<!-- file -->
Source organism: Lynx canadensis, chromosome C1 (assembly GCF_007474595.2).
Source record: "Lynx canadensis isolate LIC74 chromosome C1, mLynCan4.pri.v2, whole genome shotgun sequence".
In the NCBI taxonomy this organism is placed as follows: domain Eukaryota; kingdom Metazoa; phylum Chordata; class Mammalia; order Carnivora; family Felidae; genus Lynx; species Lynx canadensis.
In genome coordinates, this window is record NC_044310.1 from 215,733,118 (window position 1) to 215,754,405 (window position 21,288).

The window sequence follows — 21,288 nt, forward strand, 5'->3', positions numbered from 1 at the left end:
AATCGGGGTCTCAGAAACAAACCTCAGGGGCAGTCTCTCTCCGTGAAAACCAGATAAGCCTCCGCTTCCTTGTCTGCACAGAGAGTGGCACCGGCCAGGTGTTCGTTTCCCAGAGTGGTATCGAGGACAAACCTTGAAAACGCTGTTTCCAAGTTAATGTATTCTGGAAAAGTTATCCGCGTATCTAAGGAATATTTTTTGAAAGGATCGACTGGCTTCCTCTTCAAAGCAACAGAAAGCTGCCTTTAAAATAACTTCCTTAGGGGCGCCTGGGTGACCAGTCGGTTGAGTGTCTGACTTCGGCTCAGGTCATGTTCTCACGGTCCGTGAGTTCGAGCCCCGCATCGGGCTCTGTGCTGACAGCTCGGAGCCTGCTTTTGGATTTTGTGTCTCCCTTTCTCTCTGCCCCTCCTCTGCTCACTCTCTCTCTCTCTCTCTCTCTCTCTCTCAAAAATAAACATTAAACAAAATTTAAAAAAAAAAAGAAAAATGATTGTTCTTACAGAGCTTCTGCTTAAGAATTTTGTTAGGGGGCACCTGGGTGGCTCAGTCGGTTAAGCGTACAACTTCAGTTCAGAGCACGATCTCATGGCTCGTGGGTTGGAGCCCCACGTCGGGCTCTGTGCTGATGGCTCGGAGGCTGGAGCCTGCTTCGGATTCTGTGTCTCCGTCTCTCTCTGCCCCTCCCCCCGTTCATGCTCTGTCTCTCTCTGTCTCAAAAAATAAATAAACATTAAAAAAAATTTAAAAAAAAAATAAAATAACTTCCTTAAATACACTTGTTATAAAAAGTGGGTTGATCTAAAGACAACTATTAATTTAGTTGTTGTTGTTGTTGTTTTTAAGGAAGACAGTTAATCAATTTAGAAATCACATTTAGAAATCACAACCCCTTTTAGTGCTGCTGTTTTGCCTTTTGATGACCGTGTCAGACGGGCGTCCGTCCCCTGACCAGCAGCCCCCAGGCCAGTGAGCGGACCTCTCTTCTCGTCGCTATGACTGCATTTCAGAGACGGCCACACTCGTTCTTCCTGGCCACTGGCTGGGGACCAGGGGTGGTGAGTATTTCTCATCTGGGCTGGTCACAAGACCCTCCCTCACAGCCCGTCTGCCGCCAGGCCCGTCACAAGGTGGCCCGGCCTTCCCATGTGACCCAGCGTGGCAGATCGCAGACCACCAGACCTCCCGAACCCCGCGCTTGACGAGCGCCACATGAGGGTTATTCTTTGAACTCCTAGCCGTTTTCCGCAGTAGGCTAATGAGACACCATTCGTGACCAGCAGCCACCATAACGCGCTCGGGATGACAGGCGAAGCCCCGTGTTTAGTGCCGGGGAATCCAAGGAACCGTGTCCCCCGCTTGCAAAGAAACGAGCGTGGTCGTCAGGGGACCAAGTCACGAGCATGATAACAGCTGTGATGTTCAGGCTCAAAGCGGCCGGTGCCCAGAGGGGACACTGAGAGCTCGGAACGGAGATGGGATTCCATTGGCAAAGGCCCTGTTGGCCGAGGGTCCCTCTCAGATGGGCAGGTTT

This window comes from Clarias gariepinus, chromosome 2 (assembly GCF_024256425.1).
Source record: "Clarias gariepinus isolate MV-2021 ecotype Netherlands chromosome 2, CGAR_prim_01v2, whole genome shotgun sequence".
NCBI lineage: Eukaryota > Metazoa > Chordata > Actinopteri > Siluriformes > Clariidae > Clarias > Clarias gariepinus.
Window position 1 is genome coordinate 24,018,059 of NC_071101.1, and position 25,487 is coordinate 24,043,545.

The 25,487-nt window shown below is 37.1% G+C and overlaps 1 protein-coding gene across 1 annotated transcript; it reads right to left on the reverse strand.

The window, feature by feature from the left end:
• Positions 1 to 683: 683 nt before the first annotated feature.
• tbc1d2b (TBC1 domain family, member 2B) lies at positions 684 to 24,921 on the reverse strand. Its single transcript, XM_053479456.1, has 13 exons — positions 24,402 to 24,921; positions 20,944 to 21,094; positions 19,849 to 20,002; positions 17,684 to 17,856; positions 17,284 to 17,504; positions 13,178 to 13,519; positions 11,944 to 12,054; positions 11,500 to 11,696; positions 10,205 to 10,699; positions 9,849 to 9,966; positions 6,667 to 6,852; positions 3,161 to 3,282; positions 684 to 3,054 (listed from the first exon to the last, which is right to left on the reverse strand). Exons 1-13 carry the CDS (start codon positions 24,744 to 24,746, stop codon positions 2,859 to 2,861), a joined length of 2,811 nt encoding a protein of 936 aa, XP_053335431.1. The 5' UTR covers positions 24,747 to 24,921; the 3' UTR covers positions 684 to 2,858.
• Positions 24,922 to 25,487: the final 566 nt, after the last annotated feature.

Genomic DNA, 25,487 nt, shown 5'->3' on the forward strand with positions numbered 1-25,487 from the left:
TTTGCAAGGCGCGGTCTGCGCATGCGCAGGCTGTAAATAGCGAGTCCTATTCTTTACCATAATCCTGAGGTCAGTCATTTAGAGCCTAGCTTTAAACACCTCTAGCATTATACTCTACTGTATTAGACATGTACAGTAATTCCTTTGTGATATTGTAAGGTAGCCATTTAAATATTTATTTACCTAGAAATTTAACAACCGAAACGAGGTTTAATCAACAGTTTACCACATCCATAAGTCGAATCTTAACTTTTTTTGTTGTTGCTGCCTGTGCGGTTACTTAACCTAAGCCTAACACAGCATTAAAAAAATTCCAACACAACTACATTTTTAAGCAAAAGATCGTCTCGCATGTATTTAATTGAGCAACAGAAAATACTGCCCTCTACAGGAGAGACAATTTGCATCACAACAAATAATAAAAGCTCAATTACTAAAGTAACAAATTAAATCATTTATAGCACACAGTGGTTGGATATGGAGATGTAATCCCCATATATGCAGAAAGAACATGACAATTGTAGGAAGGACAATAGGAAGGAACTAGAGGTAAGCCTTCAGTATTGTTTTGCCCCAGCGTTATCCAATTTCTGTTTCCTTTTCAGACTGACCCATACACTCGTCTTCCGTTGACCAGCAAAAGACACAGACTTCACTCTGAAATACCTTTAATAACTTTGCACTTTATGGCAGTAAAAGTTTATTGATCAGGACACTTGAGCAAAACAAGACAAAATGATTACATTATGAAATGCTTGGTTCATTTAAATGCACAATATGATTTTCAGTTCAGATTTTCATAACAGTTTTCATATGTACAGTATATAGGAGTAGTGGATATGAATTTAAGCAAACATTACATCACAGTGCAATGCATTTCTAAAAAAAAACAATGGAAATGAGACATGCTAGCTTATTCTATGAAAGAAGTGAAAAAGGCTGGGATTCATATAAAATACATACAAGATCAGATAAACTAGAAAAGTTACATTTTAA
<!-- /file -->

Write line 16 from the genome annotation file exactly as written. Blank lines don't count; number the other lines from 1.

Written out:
Genomic DNA, 25,487 nt, shown 5'->3' on the forward strand with positions numbered 1-25,487 from the left: